Who doesn’t like hot dogs, beer, fireworks and great music on the 4th of July? We certainly do and that’s why when the call came in from the Moapa Band of Paiutes last week asking us to video their July 4th weekend celebration concert, we just jumped at the opportunity.
Located on the Moapa Tribal Reservation at the entrance to the Valley of Fire just north of Las Vegas, the two day event was planned around big name entertainment and a non-stop firework display. When my crew and I arrived on the morning of July 3rd we found a huge stage built on the desert floor, situated on a round grassy common area surrounded by vendors of every kind. Although it was hours before the first band took the stage, the smell of hot dogs on the grill was already wafting around the area which meant they had my full attention. How the grass got there I’ll never know.
We met with the tribal leaders, received our stage passes and laid out a direction plan on how we were going to get the photos and video we needed to complete this assignment. For this job I chose Steele as my cinematographer and Carrick as my co-pilot on the U.A.V. (unmanned aerial vehicle – i.e. the drone). It was already 110 degrees and no shade to be found and if we had to pay for the water we consumed in the first few hours alone, this job would have been a cash lost-leader for Cache Media Works.
As soon as the sun set the fireworks started and didn’t stop till the show ended at 10pm. Tonight’s concert featured country greats Leann Rimes and Brandy Clark and by the reaction of the crowd I would say that everyone thoroughly enjoyed their music. Shooting outdoors always presents a certain amount of challenges and tonight was no different. Half way through the show the area was suddenly blanketed with very high and very hot winds that wiped through the trusses combined with unstable thermals that almost grounded the U.A.V. permanently if not for two hands on the controls.
Back on the ground, Steele was having a ball capturing some fantastic imagery of a lot of patriotic people having a tremendous amount of fun. One scene was very moving when he caught a young girl waving the American flag silhouetted by flashing stage lights with the sound music and fireworks in the background. Its moments like that, that all the photography stars just line-up to make a memorable shot come true.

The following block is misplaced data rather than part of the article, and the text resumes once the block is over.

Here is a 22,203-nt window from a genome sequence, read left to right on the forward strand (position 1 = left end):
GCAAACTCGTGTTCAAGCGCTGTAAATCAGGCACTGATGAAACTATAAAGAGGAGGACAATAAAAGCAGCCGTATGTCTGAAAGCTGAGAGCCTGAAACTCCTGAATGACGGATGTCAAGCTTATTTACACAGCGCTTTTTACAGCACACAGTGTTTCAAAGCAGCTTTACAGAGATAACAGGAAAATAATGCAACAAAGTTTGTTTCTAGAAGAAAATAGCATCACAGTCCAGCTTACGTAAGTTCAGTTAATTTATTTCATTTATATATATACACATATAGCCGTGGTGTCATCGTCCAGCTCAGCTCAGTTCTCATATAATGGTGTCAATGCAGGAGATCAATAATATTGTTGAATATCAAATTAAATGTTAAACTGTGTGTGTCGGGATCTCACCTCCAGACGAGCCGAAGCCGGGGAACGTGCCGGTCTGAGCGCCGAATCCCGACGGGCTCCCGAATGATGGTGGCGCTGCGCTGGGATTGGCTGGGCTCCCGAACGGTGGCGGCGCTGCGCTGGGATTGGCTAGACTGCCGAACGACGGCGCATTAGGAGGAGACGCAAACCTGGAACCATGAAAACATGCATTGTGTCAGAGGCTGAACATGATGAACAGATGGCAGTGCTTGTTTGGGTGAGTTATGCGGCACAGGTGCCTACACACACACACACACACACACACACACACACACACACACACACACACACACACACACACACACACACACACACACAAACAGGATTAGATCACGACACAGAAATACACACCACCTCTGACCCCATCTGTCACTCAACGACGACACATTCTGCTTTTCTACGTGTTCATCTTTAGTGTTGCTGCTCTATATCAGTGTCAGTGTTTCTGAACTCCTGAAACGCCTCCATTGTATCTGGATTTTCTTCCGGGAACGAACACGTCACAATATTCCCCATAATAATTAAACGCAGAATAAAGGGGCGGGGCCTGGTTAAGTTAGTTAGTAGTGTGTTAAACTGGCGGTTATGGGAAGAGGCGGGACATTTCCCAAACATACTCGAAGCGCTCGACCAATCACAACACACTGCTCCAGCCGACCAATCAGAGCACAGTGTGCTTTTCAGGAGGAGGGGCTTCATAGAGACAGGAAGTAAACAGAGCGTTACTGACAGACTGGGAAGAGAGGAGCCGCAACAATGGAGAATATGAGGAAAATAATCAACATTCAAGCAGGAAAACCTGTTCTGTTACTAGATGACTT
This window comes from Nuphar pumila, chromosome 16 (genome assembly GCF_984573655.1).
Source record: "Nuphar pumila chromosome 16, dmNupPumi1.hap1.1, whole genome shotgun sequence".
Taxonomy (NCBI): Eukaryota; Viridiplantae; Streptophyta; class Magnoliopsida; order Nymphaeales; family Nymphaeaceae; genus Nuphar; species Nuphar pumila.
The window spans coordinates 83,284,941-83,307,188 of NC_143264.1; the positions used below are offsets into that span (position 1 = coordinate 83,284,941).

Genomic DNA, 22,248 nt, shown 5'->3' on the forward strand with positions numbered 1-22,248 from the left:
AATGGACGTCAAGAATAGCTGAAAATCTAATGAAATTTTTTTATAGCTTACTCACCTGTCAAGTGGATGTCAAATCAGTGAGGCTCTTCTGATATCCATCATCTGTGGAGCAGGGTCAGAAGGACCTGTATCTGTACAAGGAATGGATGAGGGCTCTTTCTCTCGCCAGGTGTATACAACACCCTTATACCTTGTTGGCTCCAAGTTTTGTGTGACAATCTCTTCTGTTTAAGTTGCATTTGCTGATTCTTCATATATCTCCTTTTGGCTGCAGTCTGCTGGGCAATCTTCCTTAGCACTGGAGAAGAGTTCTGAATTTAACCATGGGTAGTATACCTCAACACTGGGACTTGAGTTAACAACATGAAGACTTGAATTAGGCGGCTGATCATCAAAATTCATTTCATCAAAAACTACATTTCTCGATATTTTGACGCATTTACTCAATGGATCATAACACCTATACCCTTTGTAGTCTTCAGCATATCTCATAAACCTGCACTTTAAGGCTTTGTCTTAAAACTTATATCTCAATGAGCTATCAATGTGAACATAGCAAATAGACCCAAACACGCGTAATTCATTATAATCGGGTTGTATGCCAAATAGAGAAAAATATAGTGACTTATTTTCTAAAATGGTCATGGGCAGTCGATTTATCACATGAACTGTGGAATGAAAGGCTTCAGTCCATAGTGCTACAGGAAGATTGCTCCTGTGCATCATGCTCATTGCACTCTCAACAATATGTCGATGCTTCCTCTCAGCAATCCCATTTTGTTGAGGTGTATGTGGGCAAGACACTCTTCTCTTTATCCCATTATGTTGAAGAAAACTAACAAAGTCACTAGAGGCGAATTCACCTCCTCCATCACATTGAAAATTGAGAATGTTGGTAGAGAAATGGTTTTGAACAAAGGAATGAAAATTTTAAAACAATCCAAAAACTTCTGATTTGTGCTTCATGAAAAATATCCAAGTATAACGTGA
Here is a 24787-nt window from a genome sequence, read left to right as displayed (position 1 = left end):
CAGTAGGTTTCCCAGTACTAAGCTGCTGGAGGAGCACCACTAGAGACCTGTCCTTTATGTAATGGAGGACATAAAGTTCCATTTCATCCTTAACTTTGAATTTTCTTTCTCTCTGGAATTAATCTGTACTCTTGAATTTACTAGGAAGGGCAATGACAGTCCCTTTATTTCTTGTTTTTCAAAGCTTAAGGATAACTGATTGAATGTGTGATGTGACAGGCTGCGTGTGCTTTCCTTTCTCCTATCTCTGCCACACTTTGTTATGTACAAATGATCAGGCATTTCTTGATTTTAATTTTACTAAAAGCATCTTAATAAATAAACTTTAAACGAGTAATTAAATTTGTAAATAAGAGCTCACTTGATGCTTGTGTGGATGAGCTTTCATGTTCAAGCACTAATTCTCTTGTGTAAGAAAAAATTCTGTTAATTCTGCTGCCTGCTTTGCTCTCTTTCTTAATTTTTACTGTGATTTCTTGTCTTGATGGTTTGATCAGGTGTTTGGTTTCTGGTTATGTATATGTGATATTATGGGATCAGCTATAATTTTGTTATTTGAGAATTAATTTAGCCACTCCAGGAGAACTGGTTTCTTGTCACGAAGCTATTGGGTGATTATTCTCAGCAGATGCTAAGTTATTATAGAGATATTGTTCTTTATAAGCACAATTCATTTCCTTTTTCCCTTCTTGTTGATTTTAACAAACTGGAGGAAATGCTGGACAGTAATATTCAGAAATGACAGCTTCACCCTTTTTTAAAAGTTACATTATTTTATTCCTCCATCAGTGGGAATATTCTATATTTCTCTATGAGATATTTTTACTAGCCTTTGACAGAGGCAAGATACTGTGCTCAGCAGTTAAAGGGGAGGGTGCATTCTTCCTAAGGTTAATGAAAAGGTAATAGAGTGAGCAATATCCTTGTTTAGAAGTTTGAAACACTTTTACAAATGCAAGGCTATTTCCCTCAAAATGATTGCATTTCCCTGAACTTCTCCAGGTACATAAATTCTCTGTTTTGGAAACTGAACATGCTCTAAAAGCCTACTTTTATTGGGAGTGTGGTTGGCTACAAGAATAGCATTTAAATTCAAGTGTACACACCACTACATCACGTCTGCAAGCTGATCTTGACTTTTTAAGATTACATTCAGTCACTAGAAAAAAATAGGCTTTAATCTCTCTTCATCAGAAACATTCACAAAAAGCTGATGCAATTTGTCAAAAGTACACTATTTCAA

We returned the next day, the 4th of July to shoot the last day of the event and the energy of the previous day had totally changed. It was as if we were shooting between two high-energy power lines, as the air seemed electrified and alive. It was clearly evident that tonight was rock-night with the performers being Uncle Kracker and Bret Michaels. The mood of the crowd was already alive before the first string in the first guitar was struck.
Tonight we were going to concentrate on a lot of aerial shots from the U.A.V. as the weather conditions were perfect with low winds and what was promising to be an amazing sunset. One thing we always encounter when using the U.A.V. is the curiosity of people nearby and especially children. Kids are just fascinated with U.A.V.’s and are drawn to them like candy. I know, because I’m one of them. The hard part is maintaining a good safety margin around the drone during take-offs and landings. What is even harder is watching their parent’s freak-out every time that happens.
Having two experienced pilots on the controls of a large U.A.V. is essential to getting great shots and maintaining a high level of safety for those below. That’s why we designed our rig to accommodate a pilot who concentrates just on flying the U.A.V. and a co-pilot who concentrates on the camera and backing up the pilot when not filming.
As I mentioned earlier, the fireworks were non-stop all night and the constant barrage created a surrealistic battlefield backdrop to the throbbing rock music, complete with smoke and concussions that bounced endlessly off the bracketed mountains nearby. At one point I decided to risk my very expensive U.A.V. for the sake of a really great shot and sent it flying off in the direction of the firework field. Even on the ground several hundred feet away I could tell from the flight controls that the U.A.V. was taking a beating in the air, being pounded by the concussions of the huge fireball explosions. The view on my monitor revealed a scene that few people have ever seen before, for there appeared miniature atomic explosions complete with mushroom clouds and shock waves. What an amazing sight, a sight that was commonly seen over the Nevada desert over 60 years ago. Although I can’t prove it, there appeared to be a few veteran anti-aircraft gunners down below on the launching field that apparently believed the drone was a target and not a camera platform and after a few very close calls it was time to fly out of the battle area and return backstage.
The weekend was a tremendous success for the Paiute Tribe and for Cache Media works in the video we captured. Two days later the video received some pre-editing and was turned over to the client for review.